This green diet may strongly lower non-alcoholic fatty liver disease

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In a recent study published in Gut, researchers found that a green Mediterranean diet reduces fat more than other healthy diets and cuts non-alcoholic fatty liver disease in half.

The study is from Ben-Gurion University and Harvard University. One author is Prof. Iris Shai.

Non-alcoholic fatty liver disease affects 25% to 30% of people in the United States and Europe.

While some fat is normal in the liver, excessive fat (5% or higher) leads to insulin resistance, type 2 diabetes, heart risk, as well as decreased gut microbiome diversity and microbial imbalance.

Since no drug is currently available to treat fatty liver, the only intervention is weight loss and curtailing of alcohol drinking.

In the study, the team developed and tested a new green Mediterranean diet. This diet is rich in vegetables, includes a daily intake of walnuts (28 grams), and less processed and red meat.

It is enriched with green components, high in polyphenols, including three to four cups of green tea/day and 100 grams (frozen cubes/day) of a Mankai green shake.

Mankai, an aquatic green plant also known as duckweed, is high in bioavailable protein, iron, B12, vitamins, minerals, and polyphenols.

The team tested 294 workers in their fifties with abdominal obesity. They were divided into three groups: healthy dietary regimen, Mediterranean diet, and green Mediterranean diet.

In addition to the diet, all the participants were given a physical exercise regimen with a free gym membership. The team found that every diet led to liver fat reduction.

However, the green Mediterranean diet led to the greatest reduction of hepatic fat (-39%), as compared to the traditional Mediterranean diet (-20%) and the healthy dietary guidelines (-12%). Overall, the green Mediterranean diet produced dramatic reductions in fatty liver.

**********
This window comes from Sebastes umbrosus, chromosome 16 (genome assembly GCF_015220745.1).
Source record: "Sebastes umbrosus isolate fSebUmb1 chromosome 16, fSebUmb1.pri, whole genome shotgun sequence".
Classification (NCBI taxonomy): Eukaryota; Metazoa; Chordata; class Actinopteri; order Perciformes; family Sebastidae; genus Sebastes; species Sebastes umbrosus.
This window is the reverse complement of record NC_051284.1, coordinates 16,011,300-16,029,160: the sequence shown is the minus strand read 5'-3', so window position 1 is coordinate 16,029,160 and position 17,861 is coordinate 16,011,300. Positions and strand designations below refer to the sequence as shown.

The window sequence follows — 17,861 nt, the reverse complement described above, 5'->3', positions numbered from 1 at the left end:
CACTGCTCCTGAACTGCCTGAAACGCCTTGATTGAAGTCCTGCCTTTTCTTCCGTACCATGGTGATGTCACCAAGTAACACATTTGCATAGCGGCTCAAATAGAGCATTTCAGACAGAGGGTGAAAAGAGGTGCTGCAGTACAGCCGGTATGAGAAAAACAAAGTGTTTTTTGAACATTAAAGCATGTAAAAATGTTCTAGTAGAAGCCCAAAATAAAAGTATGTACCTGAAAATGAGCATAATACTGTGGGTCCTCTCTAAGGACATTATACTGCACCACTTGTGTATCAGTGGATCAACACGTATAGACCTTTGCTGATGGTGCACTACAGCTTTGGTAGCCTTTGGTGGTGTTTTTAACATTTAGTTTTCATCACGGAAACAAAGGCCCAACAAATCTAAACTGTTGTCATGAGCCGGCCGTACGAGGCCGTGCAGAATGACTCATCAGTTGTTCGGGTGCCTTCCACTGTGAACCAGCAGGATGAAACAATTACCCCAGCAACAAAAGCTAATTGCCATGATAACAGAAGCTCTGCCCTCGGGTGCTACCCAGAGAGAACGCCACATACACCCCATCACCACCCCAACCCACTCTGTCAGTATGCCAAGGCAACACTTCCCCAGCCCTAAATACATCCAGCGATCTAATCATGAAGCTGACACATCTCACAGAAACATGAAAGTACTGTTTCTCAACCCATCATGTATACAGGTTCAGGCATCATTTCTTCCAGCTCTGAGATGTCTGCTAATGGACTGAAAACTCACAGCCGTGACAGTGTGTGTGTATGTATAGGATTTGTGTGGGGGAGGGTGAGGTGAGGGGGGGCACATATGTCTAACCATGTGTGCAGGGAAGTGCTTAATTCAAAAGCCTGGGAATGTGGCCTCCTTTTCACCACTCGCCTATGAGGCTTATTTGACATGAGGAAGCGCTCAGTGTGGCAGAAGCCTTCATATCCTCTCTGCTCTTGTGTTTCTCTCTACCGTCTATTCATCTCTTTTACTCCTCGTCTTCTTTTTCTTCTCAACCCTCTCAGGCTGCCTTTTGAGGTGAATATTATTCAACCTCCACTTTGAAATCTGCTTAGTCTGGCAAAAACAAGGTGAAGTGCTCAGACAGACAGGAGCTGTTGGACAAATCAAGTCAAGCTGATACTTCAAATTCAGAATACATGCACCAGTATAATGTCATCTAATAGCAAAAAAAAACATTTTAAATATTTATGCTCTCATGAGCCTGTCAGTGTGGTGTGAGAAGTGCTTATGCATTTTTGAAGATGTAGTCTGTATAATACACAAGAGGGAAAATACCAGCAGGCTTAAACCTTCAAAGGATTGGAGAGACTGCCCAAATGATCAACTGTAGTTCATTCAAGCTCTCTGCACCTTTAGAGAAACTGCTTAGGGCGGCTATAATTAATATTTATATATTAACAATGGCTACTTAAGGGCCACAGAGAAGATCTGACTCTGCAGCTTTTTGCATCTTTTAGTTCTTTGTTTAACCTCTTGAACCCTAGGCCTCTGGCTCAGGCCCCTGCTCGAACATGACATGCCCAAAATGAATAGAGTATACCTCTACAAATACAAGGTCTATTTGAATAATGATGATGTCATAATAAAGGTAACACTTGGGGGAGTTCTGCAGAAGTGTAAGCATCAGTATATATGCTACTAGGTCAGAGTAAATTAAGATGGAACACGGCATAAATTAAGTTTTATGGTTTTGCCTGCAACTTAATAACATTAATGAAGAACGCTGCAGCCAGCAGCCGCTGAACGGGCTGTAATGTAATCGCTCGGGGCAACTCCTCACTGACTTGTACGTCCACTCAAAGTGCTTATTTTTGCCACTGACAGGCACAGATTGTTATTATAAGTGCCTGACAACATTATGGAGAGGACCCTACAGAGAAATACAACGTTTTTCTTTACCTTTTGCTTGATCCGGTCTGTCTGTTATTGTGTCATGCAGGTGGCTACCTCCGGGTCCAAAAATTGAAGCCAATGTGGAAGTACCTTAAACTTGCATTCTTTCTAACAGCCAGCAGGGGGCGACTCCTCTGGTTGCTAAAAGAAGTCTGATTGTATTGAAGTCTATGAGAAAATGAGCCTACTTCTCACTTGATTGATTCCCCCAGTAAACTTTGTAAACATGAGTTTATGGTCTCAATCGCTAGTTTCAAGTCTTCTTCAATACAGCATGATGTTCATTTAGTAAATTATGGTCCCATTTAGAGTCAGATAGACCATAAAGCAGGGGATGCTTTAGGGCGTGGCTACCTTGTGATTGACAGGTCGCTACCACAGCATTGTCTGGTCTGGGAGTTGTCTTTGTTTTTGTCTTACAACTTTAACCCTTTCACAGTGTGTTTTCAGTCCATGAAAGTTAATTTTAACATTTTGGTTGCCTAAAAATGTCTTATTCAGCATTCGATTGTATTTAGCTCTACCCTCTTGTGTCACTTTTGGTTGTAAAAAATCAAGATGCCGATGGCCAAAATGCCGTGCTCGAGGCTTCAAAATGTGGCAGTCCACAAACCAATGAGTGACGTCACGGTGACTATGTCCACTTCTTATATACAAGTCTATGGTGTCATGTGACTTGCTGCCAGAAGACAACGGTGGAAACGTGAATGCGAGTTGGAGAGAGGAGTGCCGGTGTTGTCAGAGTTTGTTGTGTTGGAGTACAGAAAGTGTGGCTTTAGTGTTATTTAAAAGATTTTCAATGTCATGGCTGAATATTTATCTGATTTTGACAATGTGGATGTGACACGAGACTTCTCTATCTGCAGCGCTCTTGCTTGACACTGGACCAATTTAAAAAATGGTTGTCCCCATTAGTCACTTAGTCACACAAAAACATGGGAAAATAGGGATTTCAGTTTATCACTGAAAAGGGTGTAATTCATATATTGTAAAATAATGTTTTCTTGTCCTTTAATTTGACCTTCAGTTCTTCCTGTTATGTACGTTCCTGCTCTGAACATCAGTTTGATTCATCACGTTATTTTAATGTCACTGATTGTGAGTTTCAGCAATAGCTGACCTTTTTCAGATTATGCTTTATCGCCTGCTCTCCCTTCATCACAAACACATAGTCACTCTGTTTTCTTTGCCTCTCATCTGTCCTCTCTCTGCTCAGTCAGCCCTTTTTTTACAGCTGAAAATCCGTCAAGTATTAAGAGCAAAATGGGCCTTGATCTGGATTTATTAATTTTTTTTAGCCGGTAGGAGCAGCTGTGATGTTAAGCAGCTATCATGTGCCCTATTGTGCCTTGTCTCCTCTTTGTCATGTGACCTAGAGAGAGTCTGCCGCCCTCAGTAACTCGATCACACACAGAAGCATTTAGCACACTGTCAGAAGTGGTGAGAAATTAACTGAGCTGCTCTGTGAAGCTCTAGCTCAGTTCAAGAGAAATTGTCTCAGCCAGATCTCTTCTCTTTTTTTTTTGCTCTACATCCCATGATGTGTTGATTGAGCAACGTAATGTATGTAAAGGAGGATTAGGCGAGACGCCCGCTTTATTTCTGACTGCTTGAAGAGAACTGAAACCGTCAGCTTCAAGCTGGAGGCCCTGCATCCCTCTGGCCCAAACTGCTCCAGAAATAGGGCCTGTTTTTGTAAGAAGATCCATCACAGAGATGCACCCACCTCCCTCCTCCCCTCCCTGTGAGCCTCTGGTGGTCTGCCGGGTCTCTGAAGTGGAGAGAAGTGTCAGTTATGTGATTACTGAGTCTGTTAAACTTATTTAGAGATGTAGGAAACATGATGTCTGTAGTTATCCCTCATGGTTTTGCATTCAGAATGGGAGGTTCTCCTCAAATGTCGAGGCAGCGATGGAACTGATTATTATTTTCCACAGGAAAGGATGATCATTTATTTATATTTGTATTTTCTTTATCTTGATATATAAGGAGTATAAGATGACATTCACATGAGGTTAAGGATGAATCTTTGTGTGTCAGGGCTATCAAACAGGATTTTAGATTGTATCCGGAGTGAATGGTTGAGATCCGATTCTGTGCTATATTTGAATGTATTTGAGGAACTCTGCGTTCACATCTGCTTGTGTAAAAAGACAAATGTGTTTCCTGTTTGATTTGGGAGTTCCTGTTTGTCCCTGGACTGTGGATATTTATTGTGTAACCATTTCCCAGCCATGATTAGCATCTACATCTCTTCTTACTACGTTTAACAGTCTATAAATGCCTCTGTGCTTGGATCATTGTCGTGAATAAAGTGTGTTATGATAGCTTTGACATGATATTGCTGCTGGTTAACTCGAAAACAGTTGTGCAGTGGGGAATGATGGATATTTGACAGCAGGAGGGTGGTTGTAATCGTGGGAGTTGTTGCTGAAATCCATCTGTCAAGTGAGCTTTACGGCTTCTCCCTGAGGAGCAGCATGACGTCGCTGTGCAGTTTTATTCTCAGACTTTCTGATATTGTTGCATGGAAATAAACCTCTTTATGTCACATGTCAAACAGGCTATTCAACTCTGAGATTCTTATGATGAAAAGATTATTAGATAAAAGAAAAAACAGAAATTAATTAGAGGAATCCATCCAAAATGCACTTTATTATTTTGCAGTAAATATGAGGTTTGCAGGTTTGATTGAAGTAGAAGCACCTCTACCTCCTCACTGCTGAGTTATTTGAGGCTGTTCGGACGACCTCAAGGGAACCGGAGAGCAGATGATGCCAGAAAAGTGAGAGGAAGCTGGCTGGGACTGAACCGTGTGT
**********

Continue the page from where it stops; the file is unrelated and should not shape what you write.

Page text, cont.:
Non-alcoholic fatty liver disease prevalence dropped from 62% at baseline to 31.5% in the green Mediterranean group, down to 47.9% in the Mediterranean group, and 54.8% in the healthy dietary regimen group.

Specifically, greater Mankai and walnut intake and less red/processed meat intake were strongly linked to the extent of fat loss.

The researchers suggest that the effect of polyphenols and the reduction in red meat plays a role in liver fat reduction.

If you care about liver health, please read studies about oral diseases linked to a 75% increase in liver cancer risk and findings of common herbal and dietary supplements may hurt your liver health.

For more information about liver disease prevention and treatment, please see recent studies about common beer plant may help treat colon and liver cancer and results showing that this statin drug could lower liver cancer risk.

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